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Historic Cave Art Under Attack from Bacteria

"The Lascaux cave in south-west France houses invaluable animal paintings that are between 16,000 and 17,000 years old, making them among the oldest examples of cave art ever found. Now conservationists must deal with the twin threats of the Fusarium solani fungus and the new bacterial populatio... Read More

Pea-sized Seahorse, Bacteria That Life In Hairspray, Caffeine-free coffee Among Top 10 New Species Of 2008

The International Institute for Species Exploration at Arizona State University and an international committee of taxonomists – scientists responsible for species exploration and classification – today announce the top 10 new species described in 2008. On the list are a pea-sized seahorse, caffe... Read More

Immunomagnetic Beads Can Attract Plague Bacteria

Agricultural Research Service (ARS) scientists have used antibody-coated immunomagnetic beads (IMBs) to detect Yersinia pestis, the bacterium that causes bubonic plague.

While similar techniques are often used to detect various bacterial species, the methods must be altered to suit specific p... Read More

Will going gluten free mess up your gut bacteria?

Yes, going gluten free is trendy. And foregoing products made from wheat like bread, cookies, cakes and other processed foods is necessary for people with celiac, an auto-immune problem caused by gluten, a protein in wheat. But when there’s trendy, there’s always folks ready to trash the trend n... Read More

Of Terms in Biology: Metabolomics and Metabonomics

What is metabolomics? Oh, that's easy. It's the study of the metabolome. Very good. Now, what is the metabolome?

* the collection of all metabolites in a biological organism, which are the end products of its gene expression. (Source)
* the complete set of small-molecule metabolites ... Read More

Mundo de los Microbios - Episodio 3

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Beber té puede reforzar nuestro sistema inmunologico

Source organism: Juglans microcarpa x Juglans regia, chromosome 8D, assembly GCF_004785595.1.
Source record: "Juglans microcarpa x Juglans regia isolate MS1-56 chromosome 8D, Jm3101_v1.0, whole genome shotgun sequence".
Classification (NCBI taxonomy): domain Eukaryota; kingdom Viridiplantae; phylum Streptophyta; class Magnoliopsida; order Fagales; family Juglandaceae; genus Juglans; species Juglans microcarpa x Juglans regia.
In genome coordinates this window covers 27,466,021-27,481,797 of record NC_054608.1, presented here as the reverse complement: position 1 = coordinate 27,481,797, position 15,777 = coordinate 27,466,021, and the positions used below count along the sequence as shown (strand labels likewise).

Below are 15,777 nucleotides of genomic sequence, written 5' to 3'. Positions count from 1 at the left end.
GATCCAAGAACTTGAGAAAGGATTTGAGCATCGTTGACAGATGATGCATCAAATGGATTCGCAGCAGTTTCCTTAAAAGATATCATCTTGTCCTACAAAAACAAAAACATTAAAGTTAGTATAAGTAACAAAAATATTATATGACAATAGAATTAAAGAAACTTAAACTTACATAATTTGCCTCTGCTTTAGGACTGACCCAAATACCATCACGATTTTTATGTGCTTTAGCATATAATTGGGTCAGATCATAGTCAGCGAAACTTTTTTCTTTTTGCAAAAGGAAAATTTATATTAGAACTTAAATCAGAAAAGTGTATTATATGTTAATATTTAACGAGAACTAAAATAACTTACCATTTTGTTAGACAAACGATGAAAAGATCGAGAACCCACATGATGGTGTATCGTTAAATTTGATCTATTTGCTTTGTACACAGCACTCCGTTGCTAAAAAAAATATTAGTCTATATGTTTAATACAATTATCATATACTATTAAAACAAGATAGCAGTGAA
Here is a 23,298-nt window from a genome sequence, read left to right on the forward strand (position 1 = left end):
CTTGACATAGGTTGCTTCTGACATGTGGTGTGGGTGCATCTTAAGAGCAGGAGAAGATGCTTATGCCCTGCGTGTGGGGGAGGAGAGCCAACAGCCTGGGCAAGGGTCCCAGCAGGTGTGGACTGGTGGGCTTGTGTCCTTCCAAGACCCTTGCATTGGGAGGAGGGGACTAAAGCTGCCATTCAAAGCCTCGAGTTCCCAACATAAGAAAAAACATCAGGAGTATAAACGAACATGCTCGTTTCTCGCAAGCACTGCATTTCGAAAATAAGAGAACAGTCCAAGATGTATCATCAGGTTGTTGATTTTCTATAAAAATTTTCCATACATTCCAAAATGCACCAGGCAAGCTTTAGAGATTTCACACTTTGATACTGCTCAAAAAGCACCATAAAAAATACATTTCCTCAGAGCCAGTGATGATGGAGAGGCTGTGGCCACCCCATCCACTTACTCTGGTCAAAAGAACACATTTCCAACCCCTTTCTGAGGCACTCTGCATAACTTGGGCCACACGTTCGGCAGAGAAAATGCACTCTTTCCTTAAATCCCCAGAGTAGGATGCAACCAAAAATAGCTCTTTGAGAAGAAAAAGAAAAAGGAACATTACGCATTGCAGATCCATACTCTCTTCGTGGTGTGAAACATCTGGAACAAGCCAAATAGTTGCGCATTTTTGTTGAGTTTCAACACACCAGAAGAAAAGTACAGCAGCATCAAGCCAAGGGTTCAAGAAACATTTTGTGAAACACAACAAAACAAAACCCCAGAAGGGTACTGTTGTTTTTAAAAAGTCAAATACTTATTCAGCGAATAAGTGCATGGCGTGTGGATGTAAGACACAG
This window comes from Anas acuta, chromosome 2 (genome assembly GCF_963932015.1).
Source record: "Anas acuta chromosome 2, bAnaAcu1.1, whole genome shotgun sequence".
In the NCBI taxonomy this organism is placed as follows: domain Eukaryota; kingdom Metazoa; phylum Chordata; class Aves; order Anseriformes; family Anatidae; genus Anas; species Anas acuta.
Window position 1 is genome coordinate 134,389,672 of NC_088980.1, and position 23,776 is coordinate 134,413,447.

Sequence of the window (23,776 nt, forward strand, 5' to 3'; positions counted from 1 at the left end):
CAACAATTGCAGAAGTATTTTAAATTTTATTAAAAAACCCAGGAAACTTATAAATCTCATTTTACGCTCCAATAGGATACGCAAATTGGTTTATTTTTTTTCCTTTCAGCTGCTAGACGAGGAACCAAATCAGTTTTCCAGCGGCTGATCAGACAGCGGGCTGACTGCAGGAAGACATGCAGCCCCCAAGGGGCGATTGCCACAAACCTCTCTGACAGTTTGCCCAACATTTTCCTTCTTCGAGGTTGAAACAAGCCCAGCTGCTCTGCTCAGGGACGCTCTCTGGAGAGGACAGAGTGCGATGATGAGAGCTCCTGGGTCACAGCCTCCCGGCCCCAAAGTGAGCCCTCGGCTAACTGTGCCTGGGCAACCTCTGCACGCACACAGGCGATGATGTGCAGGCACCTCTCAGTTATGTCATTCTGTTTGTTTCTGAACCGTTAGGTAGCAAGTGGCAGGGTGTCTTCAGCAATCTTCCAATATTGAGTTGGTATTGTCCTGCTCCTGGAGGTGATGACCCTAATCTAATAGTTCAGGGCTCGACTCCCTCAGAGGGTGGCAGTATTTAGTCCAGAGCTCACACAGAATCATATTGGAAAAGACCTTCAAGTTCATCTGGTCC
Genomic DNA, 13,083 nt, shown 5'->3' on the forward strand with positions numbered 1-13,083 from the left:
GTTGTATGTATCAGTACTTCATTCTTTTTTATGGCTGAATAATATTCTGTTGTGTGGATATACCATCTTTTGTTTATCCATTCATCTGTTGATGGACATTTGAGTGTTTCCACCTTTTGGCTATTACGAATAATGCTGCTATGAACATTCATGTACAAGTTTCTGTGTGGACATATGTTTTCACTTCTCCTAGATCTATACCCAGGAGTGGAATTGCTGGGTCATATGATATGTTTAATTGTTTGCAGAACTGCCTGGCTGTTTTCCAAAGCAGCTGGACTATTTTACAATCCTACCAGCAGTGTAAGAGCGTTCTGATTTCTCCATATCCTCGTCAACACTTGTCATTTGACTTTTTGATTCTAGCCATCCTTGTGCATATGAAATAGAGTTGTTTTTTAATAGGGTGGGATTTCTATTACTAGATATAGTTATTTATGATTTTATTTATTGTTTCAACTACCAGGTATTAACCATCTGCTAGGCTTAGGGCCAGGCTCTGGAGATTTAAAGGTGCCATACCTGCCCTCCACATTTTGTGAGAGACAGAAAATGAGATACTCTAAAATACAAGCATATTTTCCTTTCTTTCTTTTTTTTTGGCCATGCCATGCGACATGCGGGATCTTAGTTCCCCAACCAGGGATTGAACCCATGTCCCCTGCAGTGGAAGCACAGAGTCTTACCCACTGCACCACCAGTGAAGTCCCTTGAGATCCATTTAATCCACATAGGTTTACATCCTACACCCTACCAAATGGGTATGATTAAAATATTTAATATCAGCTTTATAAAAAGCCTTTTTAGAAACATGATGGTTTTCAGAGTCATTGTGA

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Flu Pandemics May Lurk in Frozen Lakes

The next flu pandemic may be hibernating in an Arctic glacier or frozen Siberian lake, waiting for rising temperatures to set it free. Then birds can deliver it back to civilization.

New research suggests an influenza virus could go into hiding in the ice when earlier generations of humans, b... Read More

Bacteria used to create ethanol for biofuels

US scientists claim to have successfully used bacteria to create cheap, environmentally-friendly biofuels.

According to research presented at the annual general meeting of the American Society for Microbiology, these microscopic organisms are "biological factories" that can serve as alternati... Read More

Drug Experiment Performed On Atlantis

Astronauts on the space shuttle Atlantis are taking a small amount of time from their work servicing the Hubble Space Telescope to tend a commercial drug experiment aimed at finding a vaccine against a deadly staph infection that plagues hospital patients.

The astronauts essentially have to t... Read More

Scientists develop tool to gauge bad breath

Know someone whose breath could peel the paint off a wall?

Then consider the OkaytoKiss - a device that gauges bad breath that was recently invented by scientists at Tel Aviv University.